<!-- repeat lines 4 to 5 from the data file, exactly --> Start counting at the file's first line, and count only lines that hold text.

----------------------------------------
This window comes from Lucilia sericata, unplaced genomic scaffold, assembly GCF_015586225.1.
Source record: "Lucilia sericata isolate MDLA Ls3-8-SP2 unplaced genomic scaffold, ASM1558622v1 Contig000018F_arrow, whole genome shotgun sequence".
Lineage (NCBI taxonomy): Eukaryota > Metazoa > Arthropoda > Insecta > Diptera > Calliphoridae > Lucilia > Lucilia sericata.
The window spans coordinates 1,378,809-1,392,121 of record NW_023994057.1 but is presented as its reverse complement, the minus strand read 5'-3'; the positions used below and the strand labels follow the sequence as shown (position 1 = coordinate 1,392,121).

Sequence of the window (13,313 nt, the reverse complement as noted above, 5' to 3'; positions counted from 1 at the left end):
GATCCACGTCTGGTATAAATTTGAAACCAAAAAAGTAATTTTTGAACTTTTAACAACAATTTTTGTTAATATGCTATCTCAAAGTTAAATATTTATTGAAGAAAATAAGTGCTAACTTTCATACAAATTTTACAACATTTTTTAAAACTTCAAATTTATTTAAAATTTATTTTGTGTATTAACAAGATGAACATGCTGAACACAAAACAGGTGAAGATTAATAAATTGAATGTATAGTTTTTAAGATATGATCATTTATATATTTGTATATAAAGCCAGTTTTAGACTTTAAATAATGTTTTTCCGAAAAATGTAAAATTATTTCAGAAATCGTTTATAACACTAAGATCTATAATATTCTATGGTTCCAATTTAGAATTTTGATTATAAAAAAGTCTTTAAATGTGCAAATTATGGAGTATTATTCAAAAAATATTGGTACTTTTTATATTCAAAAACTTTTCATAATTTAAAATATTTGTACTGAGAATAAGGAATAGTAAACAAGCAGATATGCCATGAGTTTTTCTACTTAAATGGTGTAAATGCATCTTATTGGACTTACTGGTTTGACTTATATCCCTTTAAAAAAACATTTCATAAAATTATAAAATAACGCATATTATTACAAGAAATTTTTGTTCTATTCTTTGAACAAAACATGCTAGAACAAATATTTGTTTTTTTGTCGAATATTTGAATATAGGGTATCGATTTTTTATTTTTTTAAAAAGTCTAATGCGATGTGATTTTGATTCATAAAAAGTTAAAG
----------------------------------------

The window spans coordinates 1,378,809-1,392,121 of record NW_023994057.1 but is presented as its reverse complement, the minus strand read 5'-3'; the positions used below and the strand labels follow the sequence as shown (position 1 = coordinate 1,392,121).

Sequence of the window (13,313 nt, the reverse complement as noted above, 5' to 3'; positions counted from 1 at the left end):